Survey reveals lack of sonography training in Eastern Europe

March 11, 2010

A new survey from InMedica revealed over half of cardiologists surveyed across Russia and Eastern Europe had not received training on how to get the best use of their ultrasound imaging equipment. The situation was only slightly better for those working in general imaging, where approximately 40% had not received training on how to get the best use of their equipment.

Wellingborough, U.K.-A new survey from InMedica revealed over half of cardiologists surveyed across Russia and Eastern Europe had not received training on how to get the best use of their ultrasound imaging equipment. The situation was only slightly better for those working in general imaging, where approximately 40% had not received training on how to get the best use of their equipment. By contrast, this figure was only 25% in a similar survey conducted across Western Europe.

There is clearly an overwhelming need for training in Eastern Europe, with over 90% of medical professionals using ultrasound feeling they need more training to use their equipment effectively. This requirement was not just for advanced techniques, but in many instances there is a general lack of training in the standard features and operation of their ultrasound systems. A major part of the problem seems to be lack of funding for training from the health service providers. In addition, the low wages of medical professionals in many Eastern European countries are insufficient to allow individuals to pay for training themselves.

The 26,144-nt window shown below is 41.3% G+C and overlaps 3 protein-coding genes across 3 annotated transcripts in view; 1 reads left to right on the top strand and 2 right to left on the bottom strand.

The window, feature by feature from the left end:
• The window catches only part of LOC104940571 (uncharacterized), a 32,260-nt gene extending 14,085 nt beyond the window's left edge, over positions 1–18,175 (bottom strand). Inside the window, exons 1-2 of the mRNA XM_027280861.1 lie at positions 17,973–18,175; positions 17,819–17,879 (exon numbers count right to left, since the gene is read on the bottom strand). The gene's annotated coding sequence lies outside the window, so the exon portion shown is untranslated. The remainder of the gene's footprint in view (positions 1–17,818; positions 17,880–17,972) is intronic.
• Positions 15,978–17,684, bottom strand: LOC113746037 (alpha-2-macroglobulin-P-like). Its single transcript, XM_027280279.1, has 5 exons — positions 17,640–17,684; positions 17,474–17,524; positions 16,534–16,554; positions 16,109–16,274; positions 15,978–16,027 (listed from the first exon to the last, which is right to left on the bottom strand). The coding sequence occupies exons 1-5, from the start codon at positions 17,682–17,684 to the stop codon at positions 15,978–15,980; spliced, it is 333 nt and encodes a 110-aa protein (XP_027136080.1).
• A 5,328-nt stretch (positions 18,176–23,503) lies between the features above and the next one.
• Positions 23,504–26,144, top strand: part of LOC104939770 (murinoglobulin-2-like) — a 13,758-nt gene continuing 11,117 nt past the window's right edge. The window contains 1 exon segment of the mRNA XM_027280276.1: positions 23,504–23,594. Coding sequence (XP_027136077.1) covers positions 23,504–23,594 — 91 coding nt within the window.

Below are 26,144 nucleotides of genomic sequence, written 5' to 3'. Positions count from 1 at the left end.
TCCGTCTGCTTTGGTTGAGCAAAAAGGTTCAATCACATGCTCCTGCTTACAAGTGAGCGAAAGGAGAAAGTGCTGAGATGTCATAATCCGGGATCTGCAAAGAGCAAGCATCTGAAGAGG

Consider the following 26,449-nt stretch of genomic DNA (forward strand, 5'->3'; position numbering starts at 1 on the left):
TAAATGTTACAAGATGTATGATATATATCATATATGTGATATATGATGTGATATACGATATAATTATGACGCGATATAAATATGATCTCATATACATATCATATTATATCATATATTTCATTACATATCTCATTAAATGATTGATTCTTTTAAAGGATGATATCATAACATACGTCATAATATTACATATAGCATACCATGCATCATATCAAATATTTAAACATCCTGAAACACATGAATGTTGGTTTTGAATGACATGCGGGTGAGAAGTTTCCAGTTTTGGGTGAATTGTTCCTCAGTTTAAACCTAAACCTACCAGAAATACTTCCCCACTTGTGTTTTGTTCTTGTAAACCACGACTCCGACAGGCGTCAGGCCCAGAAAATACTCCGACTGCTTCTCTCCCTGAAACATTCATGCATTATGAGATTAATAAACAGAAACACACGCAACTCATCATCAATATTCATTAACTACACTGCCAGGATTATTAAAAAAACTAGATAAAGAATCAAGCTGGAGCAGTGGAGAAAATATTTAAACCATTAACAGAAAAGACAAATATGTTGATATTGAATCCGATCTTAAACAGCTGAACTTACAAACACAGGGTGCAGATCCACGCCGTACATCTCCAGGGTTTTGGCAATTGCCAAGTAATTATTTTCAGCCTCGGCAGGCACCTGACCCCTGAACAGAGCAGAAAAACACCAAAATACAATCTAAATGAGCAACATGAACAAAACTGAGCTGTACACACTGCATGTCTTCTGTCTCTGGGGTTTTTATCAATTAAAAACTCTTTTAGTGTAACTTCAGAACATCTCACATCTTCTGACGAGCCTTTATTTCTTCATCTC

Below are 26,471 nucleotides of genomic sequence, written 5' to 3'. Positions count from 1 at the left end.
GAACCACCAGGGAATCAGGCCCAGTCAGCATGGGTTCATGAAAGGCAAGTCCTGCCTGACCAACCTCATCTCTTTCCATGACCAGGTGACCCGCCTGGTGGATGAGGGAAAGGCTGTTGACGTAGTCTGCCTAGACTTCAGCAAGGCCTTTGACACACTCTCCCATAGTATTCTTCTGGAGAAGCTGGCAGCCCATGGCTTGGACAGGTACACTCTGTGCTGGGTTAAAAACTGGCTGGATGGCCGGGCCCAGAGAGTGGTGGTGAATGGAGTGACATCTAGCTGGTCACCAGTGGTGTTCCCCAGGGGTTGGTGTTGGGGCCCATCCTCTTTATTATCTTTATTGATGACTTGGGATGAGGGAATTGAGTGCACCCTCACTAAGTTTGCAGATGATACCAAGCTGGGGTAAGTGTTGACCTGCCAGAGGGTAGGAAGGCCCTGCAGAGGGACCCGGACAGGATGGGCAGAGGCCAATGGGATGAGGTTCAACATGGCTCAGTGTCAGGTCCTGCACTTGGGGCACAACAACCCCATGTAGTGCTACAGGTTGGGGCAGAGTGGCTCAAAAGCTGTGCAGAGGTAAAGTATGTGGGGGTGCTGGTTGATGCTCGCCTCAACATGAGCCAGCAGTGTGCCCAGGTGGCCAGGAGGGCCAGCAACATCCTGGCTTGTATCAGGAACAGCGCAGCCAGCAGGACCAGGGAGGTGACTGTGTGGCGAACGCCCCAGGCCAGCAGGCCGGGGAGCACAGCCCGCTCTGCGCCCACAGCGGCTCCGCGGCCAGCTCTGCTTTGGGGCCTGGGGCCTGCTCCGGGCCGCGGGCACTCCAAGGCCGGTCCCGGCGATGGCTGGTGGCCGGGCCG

Equipment training is not the only service lacking for ultrasound in Eastern Europe. Service contracts with ultrasound equipment manufacturers are also much less common in Eastern Europe than Western Europe. The Eastern European survey showed less than one third of general radiologists reported having a service contract with the equipment manufacturers, compared with almost 90% in the previous survey of Western Europe.

Working in partnership with a number of leading equipment manufacturers, InMedica designed a questionnaire to gather direct feedback from doctors using ultrasound imaging equipment specializing in cardiology, ob/gyn, and general radiography. Doctors’ opinions were gathered on the equipment they were using and the examinations performed. Views on system improvements and affect on workflow, future expectations for portable and hand-carried ultrasound, training and after-sales requirements, and factors influencing purchase decisions were sought. Results from the surveys are presented by InMedica in the report “Eastern European Customer Insights: Ultrasound in Cardiology, OB/GYN and General Radiology.”